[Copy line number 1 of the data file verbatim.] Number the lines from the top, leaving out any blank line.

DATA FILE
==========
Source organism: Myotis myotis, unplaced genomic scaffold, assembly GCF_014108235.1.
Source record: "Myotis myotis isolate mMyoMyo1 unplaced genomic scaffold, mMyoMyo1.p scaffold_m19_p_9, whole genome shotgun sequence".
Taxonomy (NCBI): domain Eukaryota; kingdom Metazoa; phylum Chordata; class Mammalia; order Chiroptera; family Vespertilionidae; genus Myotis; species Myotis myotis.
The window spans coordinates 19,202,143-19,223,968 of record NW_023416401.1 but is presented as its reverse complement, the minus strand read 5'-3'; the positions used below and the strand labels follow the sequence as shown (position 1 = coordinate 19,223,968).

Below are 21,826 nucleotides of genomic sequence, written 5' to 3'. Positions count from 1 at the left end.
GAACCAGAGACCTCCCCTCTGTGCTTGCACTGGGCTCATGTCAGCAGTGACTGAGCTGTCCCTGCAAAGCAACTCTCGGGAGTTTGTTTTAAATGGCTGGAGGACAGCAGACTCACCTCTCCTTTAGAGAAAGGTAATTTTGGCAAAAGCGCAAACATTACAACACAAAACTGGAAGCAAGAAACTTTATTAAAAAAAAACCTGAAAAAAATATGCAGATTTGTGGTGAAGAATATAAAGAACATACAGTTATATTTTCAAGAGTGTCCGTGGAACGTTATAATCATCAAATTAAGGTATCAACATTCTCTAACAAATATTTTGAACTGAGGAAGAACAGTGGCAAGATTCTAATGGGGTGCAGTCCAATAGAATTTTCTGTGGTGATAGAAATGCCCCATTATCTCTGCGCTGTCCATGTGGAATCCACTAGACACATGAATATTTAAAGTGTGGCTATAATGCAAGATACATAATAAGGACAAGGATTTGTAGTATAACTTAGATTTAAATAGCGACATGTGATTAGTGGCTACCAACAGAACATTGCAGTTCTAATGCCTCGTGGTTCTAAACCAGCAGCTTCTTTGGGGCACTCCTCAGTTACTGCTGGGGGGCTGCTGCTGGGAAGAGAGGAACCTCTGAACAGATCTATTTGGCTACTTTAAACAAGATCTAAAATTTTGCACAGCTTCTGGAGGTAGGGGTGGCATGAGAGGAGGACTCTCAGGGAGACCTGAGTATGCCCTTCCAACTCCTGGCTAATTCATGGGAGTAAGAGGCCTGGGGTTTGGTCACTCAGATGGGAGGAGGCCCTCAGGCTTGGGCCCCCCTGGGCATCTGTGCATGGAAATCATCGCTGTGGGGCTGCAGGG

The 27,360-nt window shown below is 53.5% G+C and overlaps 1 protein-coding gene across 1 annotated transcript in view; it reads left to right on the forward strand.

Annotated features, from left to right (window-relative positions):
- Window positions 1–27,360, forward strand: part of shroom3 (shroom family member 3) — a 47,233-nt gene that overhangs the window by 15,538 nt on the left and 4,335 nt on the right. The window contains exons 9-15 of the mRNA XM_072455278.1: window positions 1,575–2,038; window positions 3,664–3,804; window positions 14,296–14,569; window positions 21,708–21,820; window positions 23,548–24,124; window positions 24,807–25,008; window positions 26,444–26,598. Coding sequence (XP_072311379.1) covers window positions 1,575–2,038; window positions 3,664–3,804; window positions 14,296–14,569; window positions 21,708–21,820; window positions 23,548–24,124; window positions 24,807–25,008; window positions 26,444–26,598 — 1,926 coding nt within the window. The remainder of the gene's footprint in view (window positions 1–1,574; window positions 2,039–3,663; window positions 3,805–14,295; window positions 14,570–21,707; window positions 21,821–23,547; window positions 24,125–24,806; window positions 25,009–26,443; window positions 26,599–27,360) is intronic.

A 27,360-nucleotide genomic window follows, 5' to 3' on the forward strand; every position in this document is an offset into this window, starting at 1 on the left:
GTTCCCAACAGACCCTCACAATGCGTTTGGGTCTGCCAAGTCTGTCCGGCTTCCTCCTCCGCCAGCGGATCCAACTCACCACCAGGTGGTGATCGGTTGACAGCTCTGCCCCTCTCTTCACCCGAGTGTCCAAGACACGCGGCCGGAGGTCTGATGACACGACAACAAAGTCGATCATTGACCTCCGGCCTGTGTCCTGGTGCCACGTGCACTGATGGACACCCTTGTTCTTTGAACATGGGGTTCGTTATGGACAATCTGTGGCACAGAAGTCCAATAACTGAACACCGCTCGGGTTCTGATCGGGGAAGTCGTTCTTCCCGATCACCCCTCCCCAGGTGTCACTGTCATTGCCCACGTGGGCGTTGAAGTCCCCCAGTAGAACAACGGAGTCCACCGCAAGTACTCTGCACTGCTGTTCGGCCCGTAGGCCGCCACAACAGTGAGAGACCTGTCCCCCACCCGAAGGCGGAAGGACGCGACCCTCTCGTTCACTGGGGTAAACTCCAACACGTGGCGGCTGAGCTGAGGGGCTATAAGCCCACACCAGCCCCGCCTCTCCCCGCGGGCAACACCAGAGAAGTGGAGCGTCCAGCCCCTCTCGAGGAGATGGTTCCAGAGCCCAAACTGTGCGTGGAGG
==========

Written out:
Source organism: Myotis myotis, unplaced genomic scaffold, assembly GCF_014108235.1.